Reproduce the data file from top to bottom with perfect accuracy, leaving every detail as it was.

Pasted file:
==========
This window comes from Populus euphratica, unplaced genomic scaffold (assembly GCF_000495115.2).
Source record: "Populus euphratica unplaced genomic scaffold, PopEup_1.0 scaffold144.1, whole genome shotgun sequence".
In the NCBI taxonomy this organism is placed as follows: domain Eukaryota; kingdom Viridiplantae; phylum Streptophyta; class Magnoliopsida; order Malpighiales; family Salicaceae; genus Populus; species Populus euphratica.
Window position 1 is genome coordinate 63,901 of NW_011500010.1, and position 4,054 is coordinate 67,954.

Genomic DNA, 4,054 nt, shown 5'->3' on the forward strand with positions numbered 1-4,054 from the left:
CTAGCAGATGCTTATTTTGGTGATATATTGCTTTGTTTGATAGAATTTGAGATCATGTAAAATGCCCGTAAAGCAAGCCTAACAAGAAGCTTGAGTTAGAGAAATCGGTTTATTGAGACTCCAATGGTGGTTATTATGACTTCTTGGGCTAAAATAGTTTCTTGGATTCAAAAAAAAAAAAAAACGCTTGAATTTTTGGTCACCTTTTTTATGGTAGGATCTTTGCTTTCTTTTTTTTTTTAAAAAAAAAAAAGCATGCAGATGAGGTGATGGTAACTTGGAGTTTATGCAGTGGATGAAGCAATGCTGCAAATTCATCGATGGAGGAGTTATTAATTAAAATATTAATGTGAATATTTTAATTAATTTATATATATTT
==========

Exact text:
This window comes from Populus euphratica, unplaced genomic scaffold (assembly GCF_000495115.2).
Source record: "Populus euphratica unplaced genomic scaffold, PopEup_1.0 scaffold144.1, whole genome shotgun sequence".
In the NCBI taxonomy this organism is placed as follows: domain Eukaryota; kingdom Viridiplantae; phylum Streptophyta; class Magnoliopsida; order Malpighiales; family Salicaceae; genus Populus; species Populus euphratica.
Window position 1 is genome coordinate 63,901 of NW_011500010.1, and position 4,054 is coordinate 67,954.

Genomic DNA, 4,054 nt, shown 5'->3' on the forward strand with positions numbered 1-4,054 from the left:
CTAGCAGATGCTTATTTTGGTGATATATTGCTTTGTTTGATAGAATTTGAGATCATGTAAAATGCCCGTAAAGCAAGCCTAACAAGAAGCTTGAGTTAGAGAAATCGGTTTATTGAGACTCCAATGGTGGTTATTATGACTTCTTGGGCTAAAATAGTTTCTTGGATTCAAAAAAAAAAAAAAACGCTTGAATTTTTGGTCACCTTTTTTATGGTAGGATCTTTGCTTTCTTTTTTTTTTTAAAAAAAAAAAAGCATGCAGATGAGGTGATGGTAACTTGGAGTTTATGCAGTGGATGAAGCAATGCTGCAAATTCATCGATGGAGGAGTTATTAATTAAAATATTAATGTGAATATTTTAATTAATTTATATATATTT